The ’90s was arguably one of the best decades. From Clueless to scrunchies and Friends, there’s a lot to be excited about when talking about the iconic decade. For those who were born in the ’90s, these are a few of the books you were probably reading while growing up.

Goosebumps series by R.L. Stine

Hands down one of the creepiest YA book series, Goosebumps is a must-read for anyone who grew up in the ’90s and early 2000s. With 62 books in the series, this is a series that is easy to lose yourself in over 20 years later.

Walk Two Moons by Sharon Creech

Sharon Creech’s Walk Two Moons is a heartfelt YA novel about a young girl who tells her grandparents a story of Phoebe, a motherless young girl who experienced rather crazy things in life. In telling this story, she tells her own story as well, painting a picture of a 13-year-old girl who just wanted to know her mother.

Chrysanthemum by Kevin Henkes

Chrysanthemum is a powerful picture book that anyone at any age can learn from. With messages of acceptance, self-esteem and the negative effects teasing has on people, this pick makes for a wonderful children’s classic.

Lily’s Crossing by Patricia Reilly Giff

This children’s historical fiction novel gives young readers a look into World War II. Lily’s father has just left to fight in the war overseas and her best friend has moved away. But then she meets Albert, a refuge from Hungary. As the two bond, they share their secrets and find a lifetime friendship with one another.

Magic Treehouse series by Mary Pope Osborne

Magic Treehouse was a huge hit in the ’90s. A story about a couple of young children who were able to transport to a different time and place through their treehouse, this series covered many historical events in a playful way. It’s safe to say Osborne’s series had many kids wishing they too had a magic treehouse.

Maniac Magee by Jerry Spinelli

Not only was this novel widely loved by many kids born in the ’90s but it also brought racial issues to the forefront in a way that would positively impact readers for years to come. When Jeffrey “Maniac” Magee is orphaned and left with his unhappy aunt and uncle, he runs away and is later known as a myth who goes into racially divided communities and brings about change.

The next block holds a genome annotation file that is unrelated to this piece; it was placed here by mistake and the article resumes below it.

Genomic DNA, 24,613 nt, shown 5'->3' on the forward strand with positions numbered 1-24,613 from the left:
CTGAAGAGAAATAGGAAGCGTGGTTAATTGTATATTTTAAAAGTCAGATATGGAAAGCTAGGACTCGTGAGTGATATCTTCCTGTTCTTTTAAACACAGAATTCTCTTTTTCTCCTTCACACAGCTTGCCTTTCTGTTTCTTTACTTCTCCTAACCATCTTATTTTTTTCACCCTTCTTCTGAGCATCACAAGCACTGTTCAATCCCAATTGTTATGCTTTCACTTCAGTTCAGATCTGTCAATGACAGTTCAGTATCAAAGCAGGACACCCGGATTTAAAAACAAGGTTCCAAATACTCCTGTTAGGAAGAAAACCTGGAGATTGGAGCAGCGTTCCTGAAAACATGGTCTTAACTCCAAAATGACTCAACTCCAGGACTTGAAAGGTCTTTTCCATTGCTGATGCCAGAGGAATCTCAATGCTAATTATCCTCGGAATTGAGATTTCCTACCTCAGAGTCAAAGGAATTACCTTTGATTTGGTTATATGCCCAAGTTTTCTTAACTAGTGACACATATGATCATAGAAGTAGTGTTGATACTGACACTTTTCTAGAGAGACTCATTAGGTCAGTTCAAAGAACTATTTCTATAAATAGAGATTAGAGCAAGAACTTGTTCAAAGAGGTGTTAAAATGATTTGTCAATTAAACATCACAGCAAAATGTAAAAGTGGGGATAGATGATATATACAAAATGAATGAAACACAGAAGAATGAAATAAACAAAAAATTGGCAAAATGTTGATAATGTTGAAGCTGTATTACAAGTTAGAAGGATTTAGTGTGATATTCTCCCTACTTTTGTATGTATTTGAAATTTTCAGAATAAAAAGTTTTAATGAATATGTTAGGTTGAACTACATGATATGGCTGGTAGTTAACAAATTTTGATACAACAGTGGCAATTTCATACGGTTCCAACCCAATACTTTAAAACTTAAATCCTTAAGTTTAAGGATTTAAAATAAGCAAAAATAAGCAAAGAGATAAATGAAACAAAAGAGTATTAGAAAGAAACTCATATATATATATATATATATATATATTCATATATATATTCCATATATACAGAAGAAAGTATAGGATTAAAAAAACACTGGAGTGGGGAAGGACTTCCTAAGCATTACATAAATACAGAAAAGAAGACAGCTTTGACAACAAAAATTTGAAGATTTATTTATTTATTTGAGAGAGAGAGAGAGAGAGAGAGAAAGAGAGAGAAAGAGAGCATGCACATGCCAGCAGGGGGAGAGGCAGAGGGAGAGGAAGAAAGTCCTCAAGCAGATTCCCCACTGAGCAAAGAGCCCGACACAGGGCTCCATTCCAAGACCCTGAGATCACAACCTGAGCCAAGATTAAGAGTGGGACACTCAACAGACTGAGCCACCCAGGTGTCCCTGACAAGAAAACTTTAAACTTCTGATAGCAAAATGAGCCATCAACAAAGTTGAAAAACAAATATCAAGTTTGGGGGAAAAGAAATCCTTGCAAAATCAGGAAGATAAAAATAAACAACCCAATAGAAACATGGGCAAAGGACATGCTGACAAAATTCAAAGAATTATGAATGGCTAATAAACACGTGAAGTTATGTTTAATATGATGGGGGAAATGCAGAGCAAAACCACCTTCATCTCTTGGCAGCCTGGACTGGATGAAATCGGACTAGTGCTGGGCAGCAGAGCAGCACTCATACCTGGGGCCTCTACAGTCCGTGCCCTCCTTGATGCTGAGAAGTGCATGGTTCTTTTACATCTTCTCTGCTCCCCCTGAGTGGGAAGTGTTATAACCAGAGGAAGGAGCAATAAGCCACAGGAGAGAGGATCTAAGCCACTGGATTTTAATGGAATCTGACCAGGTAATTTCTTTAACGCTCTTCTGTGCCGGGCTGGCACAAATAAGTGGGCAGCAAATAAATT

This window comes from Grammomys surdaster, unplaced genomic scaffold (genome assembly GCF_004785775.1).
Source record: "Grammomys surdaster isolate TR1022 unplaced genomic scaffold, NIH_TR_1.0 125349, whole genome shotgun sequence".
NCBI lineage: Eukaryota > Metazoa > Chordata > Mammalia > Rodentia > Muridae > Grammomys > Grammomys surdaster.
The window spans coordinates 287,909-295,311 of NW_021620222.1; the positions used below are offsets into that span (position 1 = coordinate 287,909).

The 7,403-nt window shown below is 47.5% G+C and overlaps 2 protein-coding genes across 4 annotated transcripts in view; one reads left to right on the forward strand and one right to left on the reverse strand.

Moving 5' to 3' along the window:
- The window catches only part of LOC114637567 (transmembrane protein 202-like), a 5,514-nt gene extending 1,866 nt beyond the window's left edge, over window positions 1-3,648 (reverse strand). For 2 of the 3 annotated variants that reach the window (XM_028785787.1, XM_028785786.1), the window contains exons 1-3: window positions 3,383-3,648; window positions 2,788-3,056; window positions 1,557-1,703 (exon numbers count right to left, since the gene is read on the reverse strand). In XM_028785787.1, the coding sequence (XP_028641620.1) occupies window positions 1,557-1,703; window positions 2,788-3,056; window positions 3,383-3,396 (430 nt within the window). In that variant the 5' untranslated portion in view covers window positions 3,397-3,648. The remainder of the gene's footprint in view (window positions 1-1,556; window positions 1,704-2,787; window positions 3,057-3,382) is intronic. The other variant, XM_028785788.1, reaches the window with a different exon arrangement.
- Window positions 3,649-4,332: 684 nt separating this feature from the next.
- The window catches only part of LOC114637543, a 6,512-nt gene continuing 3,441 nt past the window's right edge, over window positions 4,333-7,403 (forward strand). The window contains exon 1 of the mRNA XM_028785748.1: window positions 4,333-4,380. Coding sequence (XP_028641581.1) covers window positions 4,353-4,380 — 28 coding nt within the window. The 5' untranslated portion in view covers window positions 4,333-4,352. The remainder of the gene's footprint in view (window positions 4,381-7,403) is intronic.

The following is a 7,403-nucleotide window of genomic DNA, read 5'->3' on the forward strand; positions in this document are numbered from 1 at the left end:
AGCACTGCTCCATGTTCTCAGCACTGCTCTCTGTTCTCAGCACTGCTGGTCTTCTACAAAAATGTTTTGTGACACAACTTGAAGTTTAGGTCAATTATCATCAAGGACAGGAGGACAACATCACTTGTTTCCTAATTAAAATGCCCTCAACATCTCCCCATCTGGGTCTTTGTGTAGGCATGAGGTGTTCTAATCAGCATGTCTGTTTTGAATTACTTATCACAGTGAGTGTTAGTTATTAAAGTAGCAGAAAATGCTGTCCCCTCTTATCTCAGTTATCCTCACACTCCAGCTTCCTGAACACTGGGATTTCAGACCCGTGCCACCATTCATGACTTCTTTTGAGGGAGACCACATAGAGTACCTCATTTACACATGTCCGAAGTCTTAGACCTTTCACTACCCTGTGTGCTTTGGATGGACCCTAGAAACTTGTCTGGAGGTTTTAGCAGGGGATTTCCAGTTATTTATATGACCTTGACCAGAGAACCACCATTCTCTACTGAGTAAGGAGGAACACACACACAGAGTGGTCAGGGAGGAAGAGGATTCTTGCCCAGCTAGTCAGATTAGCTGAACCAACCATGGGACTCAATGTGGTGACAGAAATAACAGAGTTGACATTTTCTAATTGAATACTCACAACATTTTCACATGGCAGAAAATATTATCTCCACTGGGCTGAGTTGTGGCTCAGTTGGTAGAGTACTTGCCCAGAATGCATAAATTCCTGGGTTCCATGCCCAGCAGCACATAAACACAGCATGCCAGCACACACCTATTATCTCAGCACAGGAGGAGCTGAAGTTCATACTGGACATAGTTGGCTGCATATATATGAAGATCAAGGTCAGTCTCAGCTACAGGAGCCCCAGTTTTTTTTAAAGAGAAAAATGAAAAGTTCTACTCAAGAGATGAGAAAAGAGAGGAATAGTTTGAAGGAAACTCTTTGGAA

Shiloh by Phyllis Reynolds Naylor

It’s by no means a scientific fact but it’s safe to assume that everyone who reads this book sheds a tear (or 100). When young Marty finds a dog behind his home, he takes an immediate liking to the innocent creature, naming him Shiloh. But quickly Marty finds out that the dog is being abused by its owner. When Shiloh runs to Marty for safety, the young boy takes the dog in, exposing his family to the wrath of their cruel neighbor.

Where the Sidewalk Ends by Shel Silverstein

Shel Silverstein was the master of poetry for young readers throughout the ’90s. If you didn’t own the box set, you most likely owned Where the Sidewalk Ends. The collection included classic poems like “The Loser” and “Listen to the Mustn’ts.”

The Black Lagoon series by Mike Thaler

Another childhood classic series that includes elements of horror and plenty of monsters, The Black Lagoon series was a favorite among many ’90s readers. From creepy teachers to terrifying Halloween party experiences, these books had a little something for everyone.

Chicka Chicka Boom Boom by Bill Martin Jr. and John Archambault

Chicka Chicka Boom Boom was the children’s book that taught young kids the alphabet. With a catchy rhyme about the letters of the alphabet making their way to the top of a coconut tree, it was a fun way to learn the very basics of the English language.

The Magic School Bus series by Joanna Cole and Bruce Degen

Much to the delight of fans of this series, there was an accompanying TV show that many teachers would incorporate into their curriculum – it was always a good day when we got to watch an episode during science class. Teaching valuable lessons about the body, nature and other scientific matters, The Magic School Bus series was a favorite amongst kids and educators.

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